So if you look at this cell what has been done is its taken the column, I take the

sharpe optimal portfolio, multiply them together that'll give me the co-variance

between the particular asset and the sharpe optimal portfolio.

Divided by the volatility of the shop optimal portfolio, that gives you the

beta. Now why am I doing this with respect to

the shop optimal portfolio whereas in the notes I'm going, I was telling you that

the beta is defined in terms of the market portfolio?

This is because I've already argued to you in the theoretical part of the module that

the shop optimal portfolio is in fact the market portfolio.

And therefore in the theoretical calculation that we want to do in this

sheet. I might, might as well replace the Sharp

optimal portfolio for the market portfolio, that's what I've done.

I've computed the beta by looking at the covariance.

Of the particular asset and the shop optimal portfolio divided by the

volatility of the shop optimal portfolio. These are the not, these are the different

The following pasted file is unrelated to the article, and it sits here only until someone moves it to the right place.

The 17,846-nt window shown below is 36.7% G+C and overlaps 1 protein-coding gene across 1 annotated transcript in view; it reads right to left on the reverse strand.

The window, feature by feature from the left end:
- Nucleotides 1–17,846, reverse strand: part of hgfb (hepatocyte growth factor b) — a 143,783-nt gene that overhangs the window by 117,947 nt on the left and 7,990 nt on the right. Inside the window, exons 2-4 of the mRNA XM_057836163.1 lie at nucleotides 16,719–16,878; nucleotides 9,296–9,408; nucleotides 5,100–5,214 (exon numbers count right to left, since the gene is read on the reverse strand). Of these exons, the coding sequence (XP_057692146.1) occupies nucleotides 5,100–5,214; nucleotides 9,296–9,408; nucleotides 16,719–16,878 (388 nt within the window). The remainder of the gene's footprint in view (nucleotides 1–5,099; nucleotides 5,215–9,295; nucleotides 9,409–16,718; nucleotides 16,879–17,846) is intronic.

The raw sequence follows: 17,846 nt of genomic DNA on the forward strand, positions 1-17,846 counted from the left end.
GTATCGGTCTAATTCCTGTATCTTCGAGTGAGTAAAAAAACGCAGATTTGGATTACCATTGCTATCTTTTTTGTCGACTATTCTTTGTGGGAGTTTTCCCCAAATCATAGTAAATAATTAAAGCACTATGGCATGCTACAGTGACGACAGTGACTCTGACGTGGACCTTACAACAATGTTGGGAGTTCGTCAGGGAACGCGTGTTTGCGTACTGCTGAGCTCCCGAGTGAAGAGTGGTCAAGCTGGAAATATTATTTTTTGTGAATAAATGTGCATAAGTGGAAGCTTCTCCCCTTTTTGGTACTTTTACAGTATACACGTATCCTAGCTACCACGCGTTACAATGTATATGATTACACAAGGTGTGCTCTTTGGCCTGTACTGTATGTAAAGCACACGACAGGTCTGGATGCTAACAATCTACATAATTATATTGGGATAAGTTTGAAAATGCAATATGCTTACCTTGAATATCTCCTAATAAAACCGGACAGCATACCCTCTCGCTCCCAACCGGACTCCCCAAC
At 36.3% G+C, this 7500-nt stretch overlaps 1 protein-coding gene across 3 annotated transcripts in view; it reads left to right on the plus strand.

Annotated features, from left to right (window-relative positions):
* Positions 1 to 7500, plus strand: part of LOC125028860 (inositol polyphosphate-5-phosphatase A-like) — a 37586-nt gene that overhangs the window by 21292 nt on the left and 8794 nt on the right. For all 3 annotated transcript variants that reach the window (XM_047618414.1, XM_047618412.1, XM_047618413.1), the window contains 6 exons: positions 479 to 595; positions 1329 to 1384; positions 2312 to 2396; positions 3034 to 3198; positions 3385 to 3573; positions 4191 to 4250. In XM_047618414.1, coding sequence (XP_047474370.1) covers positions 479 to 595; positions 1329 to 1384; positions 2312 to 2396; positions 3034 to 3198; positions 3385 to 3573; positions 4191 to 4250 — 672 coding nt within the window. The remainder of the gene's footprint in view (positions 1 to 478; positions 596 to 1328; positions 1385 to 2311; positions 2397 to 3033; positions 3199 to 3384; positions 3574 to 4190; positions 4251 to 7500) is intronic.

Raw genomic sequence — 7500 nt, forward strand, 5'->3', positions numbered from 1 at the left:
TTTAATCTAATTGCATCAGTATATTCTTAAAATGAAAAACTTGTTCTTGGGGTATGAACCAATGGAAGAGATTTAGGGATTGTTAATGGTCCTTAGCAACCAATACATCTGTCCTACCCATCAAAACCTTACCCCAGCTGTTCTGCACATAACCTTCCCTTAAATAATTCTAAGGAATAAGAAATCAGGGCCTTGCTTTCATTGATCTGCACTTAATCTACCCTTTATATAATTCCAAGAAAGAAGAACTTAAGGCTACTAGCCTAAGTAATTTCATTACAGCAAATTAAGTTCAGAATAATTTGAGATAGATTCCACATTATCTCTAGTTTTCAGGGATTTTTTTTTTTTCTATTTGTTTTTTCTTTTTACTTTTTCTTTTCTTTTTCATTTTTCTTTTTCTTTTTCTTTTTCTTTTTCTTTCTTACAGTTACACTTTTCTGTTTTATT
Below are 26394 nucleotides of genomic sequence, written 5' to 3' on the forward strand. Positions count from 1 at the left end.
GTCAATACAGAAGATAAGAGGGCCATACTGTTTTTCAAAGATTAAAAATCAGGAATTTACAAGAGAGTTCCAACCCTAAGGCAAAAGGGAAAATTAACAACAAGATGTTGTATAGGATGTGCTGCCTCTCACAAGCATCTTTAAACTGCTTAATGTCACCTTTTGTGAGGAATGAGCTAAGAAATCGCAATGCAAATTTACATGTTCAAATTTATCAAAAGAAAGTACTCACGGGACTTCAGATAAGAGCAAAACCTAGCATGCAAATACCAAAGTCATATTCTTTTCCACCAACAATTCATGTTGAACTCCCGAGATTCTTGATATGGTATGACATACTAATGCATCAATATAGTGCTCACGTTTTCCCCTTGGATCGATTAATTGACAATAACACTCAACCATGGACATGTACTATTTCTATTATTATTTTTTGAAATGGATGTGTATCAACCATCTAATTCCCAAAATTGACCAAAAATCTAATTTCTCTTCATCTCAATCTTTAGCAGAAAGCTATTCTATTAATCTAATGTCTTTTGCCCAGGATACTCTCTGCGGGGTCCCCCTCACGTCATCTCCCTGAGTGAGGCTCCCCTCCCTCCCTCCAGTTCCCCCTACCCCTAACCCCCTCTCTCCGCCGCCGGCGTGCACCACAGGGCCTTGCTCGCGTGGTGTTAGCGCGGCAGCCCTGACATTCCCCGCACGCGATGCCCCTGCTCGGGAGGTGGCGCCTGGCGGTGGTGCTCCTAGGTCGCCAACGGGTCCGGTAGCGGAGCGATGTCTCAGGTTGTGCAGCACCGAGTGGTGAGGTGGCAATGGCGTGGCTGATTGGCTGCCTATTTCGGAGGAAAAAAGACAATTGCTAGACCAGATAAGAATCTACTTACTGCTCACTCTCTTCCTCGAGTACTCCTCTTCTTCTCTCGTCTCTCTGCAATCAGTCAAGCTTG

betas, some of them are positvely correlated, some of them are negatively

correlated. Here is a positive correlation.

Positive and all of these are negatively correlated to the market.

What do I do in the next line? I look at the implied return, how do I

look at the in-flight attorney nine use the security market line's.

You click on any one of them. If you look at the excess return must be

equal to the excess return of the sharp optical portfolio or equal to the market

portfolio times the beta of the assets so the implied returns should simply be B33

which is the beta times the excess return in the market or equally in this

particular case the excess returned shopped optimal portfolio.

I'm going to compare that with the excess return that I'd previously computed So

it's 1.65. If you look at this error this is going to

be what is the applied return, minus the excess return.

And that's what I'm putting in this cell down below.

And it turns out that for this particular market, all these numbers turn out to be

zero. For those of you who have been carefully

looking at my numbers that I plotted in the text module you'll see that for asset